CM . . . . Volume XVIII Number 11 . . . . November 11, 2011
Adolescent readers, but especially females, may already know Lori Weber as the author of several novels in Lorimer’s “Side Streets” series. With Yellow Mini, Weber changes both publisher and literary genre. Yellow Mini, a most engaging free verse novel, introduces readers to four 16-year-olds and one 17-year-old who all attend the same high school. Annabelle, Stacey and Mary have been friends for 10 years, ever since grade one, but this school year has brought changes to their friendship. Over the summer holidays, Stacey had discovered “boys” and the power of flirting, and she has utilized her new found skill to land popular 17-year-old Mark, the owner of the yellow Mini Cooper. This conquest allows Stacey both to join the in-crowd who hang out in the school’s third floor lounge and to abandon her “loser” friends. The book’s fifth character is the academically bright, but shy, Christopher who, up until now, has had an unvoiced crush on Annabelle.Though Weber gives all of the book’s characters their own individual voices, Annabelle gets to “speak” almost twice as often as the novel’s other teens. Annabelle is the daughter of an unwed mother who works in real estate, and having observed how her mother has compromised to be “a woman surviving in a man’s world”, Annabelle states, “[T]hat’s not the kind of life I want: corporate.” Something else that Annabelle doesn’t want for her life: “I don’t want to be ordinary.” Part of Annabelle’s not being ordinary this year involves her becoming the sixth member of the Social Action Group, an extracurricular activity that has Mr. Dawe, one of the book’s eight adult characters, as its teacher coordinator.
The third girl is the social isolate Mary whose passion is the solitary activity of playing piano, especially classical pieces. Mary’s immediate challenge is determining whether or not to risk “outing” her passion by auditioning for the school’s annual talent show.
The novel’s two adolescent males are opposites in a number of ways. Mark, who had failed a grade, is at the top of the school’s social ladder while Christopher is one of the school’s techie geeks. Every month, Mark seemingly has a new girl in his yellow Mini (a secondhand vehicle purchased with his father’s insurance money), with Stacey being Mark’s newest piece of eye candy. On the other hand, Christopher, until now, has never even approached a girl. In an attempt to get closer to Annabelle, Christopher becomes the Social Action Group’s seventh member, and he participates in their social awareness events at the local mall where the group distributes pamphlets relating to the exploitation of child labour in Third World Countries. Initially too shy to share directly how he feels about Annabelle, Christopher slips an unsigned love poem into Annabelle’s pocket at one of the events [see “excerpt” above], later confessing that he was its author. The first romance for both Annabelle and Christopher goes well until Christopher admits that he does not fully share Annabelle’s enthusiasm for the Social Action Group’s public activities.
Mark, who appears to have it all, but especially socially, is actually the least together of this adolescent quintet. The son of Lebanese immigrants, Mark fought with his taxi-driver father who wanted Mark to fulfill the immigrant dream - a university degree, a well-paying job, a good wife and family. However, the memory that Mark carries with him is that of the last argument he had with his father, one in which his father contrasted Mark’s wastrel behaviour with that of Mark’s future-focussed cousins in Beirut. That same day, Mark’s father was killed in a traffic accident, and Mark says:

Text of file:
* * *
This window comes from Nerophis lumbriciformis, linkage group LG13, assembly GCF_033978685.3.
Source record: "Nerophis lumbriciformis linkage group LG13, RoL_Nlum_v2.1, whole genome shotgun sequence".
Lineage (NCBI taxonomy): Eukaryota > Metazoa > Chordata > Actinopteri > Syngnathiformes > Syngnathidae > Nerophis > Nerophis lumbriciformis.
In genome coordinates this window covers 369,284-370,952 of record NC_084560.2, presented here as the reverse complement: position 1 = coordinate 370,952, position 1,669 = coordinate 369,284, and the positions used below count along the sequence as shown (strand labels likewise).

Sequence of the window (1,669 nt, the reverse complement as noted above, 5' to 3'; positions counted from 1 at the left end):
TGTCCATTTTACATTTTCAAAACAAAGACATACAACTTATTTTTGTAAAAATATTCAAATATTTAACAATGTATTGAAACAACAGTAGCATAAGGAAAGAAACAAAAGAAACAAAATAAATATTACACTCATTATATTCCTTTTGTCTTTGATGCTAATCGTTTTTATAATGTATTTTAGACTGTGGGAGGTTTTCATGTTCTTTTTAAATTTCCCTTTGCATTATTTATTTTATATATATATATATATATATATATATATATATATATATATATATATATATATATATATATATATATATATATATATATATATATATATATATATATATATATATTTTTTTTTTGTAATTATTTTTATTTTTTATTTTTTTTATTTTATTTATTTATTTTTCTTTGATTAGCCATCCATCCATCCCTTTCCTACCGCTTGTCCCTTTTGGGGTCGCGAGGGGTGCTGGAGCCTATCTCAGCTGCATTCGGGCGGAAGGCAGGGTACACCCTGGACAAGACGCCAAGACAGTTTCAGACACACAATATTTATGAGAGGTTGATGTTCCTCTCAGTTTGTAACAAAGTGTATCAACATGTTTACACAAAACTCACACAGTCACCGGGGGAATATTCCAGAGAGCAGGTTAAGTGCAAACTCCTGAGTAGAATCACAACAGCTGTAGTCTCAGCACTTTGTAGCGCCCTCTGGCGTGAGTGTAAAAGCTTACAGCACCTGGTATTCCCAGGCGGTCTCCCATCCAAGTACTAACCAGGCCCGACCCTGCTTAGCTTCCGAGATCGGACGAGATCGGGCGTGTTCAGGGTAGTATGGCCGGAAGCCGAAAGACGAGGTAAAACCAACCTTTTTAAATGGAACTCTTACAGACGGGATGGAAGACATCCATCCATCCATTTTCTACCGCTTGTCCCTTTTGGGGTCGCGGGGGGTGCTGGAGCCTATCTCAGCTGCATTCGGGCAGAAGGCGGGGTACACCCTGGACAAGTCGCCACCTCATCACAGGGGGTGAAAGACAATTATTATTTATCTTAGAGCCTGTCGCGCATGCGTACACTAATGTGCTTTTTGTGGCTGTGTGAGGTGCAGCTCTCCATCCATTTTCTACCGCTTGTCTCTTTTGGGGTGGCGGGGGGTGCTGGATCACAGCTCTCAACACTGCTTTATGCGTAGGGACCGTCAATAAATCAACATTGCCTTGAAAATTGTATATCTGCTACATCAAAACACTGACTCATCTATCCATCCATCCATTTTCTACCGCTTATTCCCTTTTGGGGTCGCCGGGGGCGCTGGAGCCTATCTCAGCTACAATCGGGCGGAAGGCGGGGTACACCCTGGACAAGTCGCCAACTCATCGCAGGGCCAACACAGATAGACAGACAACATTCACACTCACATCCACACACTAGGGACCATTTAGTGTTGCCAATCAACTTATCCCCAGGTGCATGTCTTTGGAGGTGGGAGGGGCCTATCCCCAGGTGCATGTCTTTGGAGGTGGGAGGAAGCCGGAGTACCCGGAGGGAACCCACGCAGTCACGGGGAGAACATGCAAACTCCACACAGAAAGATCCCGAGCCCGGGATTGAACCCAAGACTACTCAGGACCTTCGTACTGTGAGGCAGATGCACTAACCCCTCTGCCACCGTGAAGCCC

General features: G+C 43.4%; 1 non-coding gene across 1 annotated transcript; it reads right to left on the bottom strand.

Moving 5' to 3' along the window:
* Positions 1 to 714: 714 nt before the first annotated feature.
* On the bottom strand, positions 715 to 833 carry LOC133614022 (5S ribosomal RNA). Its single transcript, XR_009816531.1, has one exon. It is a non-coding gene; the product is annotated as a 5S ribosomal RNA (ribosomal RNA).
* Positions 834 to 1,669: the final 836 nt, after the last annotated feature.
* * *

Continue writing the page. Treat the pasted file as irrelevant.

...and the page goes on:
What makes Yellow Mini truly so different from most other YA novels is that Weber provides the book’s eight adult characters with their own voices as opposed to just having readers see them through their adolescent children’s eyes. In addition to Mr. Dawe, all of the teens’ parents (with the exception of Christopher’s mother) speak directly to readers, though collectively their 19 total entries are similar in number to just one of the adolescent’s. Nonetheless, these adult entries effectively show the parents’ concern about their children’s present situations and futures as well as offering admissions about some of the adults’ failures, both as parents and during their own adolescent years.
Each of the poems, which range in length from a single page to four pages, is given a title which is followed by the name of the “speaker” [see the “excerpt” above]. Mary’s titles are always a musical term (such as “Doloroso ma sognado) which is followed by the term’s English translation (Sorrowful but dreamy). As well, Mary’s entries are consistently printed on a grey background. Another design feature is that the titles for each speaker are rendered in a font unique to that person. In a classroom situation, the reasons for both of these design features could form the starting point for a lively discussion.
A quick read, Yellow Mini is an outstanding character study in which the book’s adolescents are seeking to discover and form their individual identities. Though the book comes to an “ending,” readers will recognize that the characters’ “stories”, while completed to this point in time, are certainly far from being over.
One of this year’s must-buy books!
Dave Jenkinson, CM’s editor, lives in Winnipeg, MB.
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